What are medical isotopes used for?
One of the principal uses of medical isotopes is for diagnostic imaging procedures in the human body. Radioactive isotopes such as technetium-99m (Tc-99m), a daughter isotope of Mo-99, are light-producing elements used in nuclear medicine imaging. When introduced into the patient’s body for medical diagnostic procedures, these radioisotopes help doctors examine how their patients’ various tissues and internal organs are functioning. Some examples of diagnostic nuclear medicine include imaging coronary blood flow to diagnose deep vein thrombosis, coronary artery disease, or other cardiovascular disease. The radioactive emissions of certain medical isotopes can also be used in therapeutics, especially cancer therapeutics. Some applications of medical radioisotopes to treat disease include treating thyroid cancer and early-stage prostate cancer. Radioactive medical isotopes which strongly emit alpha or beta radiation for very brief periods can be used to destroy cancer cells in tumors, for example. Such procedures are referred to as “radiation therapy.”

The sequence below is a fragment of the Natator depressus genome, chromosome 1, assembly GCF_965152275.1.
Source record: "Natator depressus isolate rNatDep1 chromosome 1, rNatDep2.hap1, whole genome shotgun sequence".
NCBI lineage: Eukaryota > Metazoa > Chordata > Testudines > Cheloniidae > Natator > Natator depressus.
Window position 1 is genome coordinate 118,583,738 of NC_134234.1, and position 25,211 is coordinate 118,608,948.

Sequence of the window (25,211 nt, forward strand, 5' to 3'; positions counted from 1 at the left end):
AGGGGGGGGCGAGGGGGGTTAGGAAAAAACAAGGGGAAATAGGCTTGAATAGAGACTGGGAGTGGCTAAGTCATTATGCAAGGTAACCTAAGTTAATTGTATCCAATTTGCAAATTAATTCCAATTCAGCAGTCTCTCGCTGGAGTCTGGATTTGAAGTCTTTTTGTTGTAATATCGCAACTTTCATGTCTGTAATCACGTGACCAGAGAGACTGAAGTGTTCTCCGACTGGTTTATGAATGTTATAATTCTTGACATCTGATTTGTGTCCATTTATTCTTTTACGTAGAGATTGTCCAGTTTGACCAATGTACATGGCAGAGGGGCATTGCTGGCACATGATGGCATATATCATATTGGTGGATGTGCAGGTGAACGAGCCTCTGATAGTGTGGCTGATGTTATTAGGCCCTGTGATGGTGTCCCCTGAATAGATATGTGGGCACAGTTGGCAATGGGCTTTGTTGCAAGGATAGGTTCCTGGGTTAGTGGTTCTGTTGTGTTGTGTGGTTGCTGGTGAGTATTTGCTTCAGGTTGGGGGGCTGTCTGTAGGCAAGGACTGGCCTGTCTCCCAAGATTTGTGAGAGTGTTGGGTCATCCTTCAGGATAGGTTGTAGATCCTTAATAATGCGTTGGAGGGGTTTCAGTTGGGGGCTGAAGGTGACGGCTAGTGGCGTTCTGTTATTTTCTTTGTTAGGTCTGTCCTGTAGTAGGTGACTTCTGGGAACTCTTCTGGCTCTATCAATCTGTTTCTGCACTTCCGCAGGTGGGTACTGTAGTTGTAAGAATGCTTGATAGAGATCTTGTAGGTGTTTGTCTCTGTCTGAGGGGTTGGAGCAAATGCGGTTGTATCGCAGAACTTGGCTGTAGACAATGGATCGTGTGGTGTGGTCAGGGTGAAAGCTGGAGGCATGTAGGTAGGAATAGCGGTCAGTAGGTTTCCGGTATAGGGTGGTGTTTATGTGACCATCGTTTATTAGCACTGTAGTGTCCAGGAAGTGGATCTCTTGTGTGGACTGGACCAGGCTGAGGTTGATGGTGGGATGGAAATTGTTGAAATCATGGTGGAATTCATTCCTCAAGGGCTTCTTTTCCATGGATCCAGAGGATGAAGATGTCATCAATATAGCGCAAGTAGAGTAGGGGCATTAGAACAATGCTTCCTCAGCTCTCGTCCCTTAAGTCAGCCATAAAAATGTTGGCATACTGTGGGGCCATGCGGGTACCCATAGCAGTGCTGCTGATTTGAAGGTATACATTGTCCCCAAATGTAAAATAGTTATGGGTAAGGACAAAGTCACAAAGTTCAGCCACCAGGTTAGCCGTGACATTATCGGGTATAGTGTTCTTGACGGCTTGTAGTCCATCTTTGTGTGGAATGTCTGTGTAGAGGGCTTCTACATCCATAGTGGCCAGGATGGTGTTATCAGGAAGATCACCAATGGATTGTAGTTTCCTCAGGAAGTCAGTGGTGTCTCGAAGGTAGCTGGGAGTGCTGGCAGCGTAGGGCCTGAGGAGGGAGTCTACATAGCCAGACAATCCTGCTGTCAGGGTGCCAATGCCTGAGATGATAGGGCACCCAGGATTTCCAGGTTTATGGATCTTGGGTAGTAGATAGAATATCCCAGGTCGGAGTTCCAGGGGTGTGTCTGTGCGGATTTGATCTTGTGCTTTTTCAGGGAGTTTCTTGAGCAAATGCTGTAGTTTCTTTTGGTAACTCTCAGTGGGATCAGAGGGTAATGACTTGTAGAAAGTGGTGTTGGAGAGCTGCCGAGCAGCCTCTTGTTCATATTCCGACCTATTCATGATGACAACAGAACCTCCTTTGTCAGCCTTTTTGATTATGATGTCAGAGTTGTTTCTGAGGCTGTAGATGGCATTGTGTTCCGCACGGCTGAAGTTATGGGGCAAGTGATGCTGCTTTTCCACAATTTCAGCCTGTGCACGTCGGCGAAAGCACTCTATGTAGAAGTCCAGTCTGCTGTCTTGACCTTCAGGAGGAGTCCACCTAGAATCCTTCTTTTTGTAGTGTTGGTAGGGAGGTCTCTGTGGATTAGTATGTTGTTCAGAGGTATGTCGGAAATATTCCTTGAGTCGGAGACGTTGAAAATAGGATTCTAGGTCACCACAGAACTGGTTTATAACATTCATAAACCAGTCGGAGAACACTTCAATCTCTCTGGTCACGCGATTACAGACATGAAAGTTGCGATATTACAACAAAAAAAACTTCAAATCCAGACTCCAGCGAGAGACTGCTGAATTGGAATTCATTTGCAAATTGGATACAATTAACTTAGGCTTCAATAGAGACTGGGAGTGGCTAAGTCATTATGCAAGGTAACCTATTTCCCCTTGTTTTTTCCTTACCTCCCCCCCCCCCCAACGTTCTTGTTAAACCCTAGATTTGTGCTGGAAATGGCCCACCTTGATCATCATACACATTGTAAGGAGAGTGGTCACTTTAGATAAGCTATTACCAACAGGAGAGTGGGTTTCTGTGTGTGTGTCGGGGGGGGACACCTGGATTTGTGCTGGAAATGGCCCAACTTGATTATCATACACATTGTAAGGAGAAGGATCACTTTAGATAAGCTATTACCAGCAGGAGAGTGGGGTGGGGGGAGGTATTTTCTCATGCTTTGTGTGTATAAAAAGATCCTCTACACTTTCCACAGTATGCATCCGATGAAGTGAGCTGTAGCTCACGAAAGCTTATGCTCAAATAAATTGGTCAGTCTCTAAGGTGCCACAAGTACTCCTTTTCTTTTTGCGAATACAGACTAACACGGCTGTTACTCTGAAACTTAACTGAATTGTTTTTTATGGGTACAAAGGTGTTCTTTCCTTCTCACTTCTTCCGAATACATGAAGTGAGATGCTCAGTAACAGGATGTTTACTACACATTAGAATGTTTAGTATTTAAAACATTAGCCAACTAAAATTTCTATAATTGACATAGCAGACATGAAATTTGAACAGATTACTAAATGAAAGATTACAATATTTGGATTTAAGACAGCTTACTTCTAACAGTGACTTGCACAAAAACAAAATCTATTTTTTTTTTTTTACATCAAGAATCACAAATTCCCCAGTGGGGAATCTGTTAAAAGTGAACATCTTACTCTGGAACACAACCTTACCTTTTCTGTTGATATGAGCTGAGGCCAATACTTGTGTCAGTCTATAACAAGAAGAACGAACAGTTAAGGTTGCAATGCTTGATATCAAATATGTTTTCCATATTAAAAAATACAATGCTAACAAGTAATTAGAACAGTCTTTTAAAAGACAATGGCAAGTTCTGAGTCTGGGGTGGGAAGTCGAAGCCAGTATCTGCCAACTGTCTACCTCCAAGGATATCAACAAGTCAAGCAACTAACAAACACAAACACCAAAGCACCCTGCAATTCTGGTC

Medical isotopes also play a role in sterilizing medical equipment. Longer-lived medical isotopes with more intense radioactivity are packaged as sealed radiation sources and their emissions are used to kill bacteria and other microorganisms on reusable tools and equipment in between uses.